If there's one thing I can't do, it's art. Occasionally I can make some cool abstract design by accident, but if I set out actually trying to draw something, the perspective is just going to be all wrong and I'll ultimately end up with something that's logically correct, but just looks wrong for some reason.
However, I can trace art. Some would call this cheating, but I don't just trace over something and call it my own. What I like to do is take some existing art and trace it in Inkscape to make an SVG version. This is because SVG has a number of advantages over bitmap graphics.
SVG is Scalable Vector Graphics. Vector means there are no pixels. The images are made of objects and layers composed of (often curved) lines and points. Essentially, it's instructions and math that tell the computer how to draw the individual components of an image and put them together.
The result is that SVG images can be scaled to just about any size, and they'll remain crisp and smooth - rather than having to try to stretch and compress pixels, it simply re-renders the image, throwing some multiplication into the process.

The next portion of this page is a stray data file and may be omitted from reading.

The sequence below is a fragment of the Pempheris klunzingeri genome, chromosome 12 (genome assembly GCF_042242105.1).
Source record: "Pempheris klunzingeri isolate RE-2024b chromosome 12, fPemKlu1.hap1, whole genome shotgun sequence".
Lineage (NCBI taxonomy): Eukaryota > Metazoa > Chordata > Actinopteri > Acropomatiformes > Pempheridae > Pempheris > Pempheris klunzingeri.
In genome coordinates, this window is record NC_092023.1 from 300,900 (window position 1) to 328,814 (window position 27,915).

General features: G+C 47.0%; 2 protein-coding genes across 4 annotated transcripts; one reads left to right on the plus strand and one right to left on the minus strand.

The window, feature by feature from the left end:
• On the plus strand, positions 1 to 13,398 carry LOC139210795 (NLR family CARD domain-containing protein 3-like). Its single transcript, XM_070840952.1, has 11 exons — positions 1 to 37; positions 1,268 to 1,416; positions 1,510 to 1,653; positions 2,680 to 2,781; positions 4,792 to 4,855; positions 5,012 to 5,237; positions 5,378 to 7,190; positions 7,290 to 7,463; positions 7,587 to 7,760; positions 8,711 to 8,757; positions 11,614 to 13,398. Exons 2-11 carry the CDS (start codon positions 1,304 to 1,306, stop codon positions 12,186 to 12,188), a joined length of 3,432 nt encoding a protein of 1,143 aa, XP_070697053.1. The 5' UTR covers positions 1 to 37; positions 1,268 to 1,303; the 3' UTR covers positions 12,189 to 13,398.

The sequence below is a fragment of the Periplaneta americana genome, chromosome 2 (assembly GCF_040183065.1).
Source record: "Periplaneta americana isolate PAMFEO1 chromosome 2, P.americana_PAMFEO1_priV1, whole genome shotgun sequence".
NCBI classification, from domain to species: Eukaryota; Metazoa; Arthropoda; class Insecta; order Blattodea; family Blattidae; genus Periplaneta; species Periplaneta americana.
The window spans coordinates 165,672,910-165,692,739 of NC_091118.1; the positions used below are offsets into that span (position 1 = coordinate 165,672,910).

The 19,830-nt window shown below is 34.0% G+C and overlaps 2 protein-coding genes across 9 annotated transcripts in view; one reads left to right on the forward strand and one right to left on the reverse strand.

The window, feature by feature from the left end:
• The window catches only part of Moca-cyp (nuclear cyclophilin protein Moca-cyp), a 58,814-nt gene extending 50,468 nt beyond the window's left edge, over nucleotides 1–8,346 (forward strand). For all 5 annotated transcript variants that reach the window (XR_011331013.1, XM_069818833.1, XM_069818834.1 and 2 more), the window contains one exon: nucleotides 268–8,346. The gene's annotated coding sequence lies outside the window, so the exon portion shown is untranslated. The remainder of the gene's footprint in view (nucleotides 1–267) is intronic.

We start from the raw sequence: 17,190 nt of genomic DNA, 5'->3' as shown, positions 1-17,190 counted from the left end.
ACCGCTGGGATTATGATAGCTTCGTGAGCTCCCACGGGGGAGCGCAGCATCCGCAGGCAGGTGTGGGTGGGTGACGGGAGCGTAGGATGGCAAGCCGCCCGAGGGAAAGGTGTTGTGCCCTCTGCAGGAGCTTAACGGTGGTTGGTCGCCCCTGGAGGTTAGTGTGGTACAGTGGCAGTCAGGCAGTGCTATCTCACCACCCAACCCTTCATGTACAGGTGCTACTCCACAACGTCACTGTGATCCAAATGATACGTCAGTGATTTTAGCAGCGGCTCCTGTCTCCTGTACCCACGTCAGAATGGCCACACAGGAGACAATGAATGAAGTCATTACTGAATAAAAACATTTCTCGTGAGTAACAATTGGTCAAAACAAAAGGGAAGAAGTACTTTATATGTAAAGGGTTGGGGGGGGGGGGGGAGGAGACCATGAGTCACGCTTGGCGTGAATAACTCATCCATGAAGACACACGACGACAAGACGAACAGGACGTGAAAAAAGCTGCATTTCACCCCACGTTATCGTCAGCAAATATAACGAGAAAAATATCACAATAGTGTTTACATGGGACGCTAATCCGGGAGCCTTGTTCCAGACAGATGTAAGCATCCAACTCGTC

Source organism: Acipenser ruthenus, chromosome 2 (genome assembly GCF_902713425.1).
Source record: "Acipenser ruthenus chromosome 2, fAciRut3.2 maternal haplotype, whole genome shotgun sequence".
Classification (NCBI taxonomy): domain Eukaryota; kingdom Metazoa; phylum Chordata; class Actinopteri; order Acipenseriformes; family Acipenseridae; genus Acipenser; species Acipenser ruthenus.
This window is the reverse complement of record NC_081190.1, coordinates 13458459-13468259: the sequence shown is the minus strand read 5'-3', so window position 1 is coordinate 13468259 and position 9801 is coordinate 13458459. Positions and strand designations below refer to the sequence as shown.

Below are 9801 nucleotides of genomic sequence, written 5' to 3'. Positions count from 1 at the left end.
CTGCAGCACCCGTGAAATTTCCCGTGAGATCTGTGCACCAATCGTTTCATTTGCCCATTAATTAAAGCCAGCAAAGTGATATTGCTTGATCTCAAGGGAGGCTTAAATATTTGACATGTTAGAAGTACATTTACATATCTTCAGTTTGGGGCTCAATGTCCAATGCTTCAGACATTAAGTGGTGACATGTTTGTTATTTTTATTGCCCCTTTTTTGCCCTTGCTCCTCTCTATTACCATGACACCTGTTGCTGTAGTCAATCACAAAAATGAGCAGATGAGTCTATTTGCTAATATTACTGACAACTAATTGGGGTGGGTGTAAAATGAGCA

Being object-based gives SVG some neat capabilities. Objects can be moved around or turned off to reveal things behind them, scaled, varied in opacity and colour, and transformed in various other ways easily. This makes it easy to modify images as you like (especially if they're designed with this in mind). You can take a character and add alternate outfits, facial expressions, poses, etc all in one file.
The only downside is lack of support. Inkscape doesn't support CSS, and browsers render much too slow (especially if any blurring is used, which is important for shading) to really make games feasible. These problems are slowly being resolved. Even so, SVG is pretty sweet.
Anyway. Enough chitchat. Here's my trace of Renamon - original vs SVG.
Sweet, no? And it scales. Zoom that shit in. I'd stick a zoomed-in version here but it seems like there's no way to do that without modifying the image. (Yo, HTML5 guys, what gives?) In Firefox (probably every browser) you can just view the image directly and zoom like you would any other page. It scales up beautifully until you can actually see the eyes. How awesome is that.
Also, here's a nice gradient-shaded version.
I've got more of these. Stay tuned.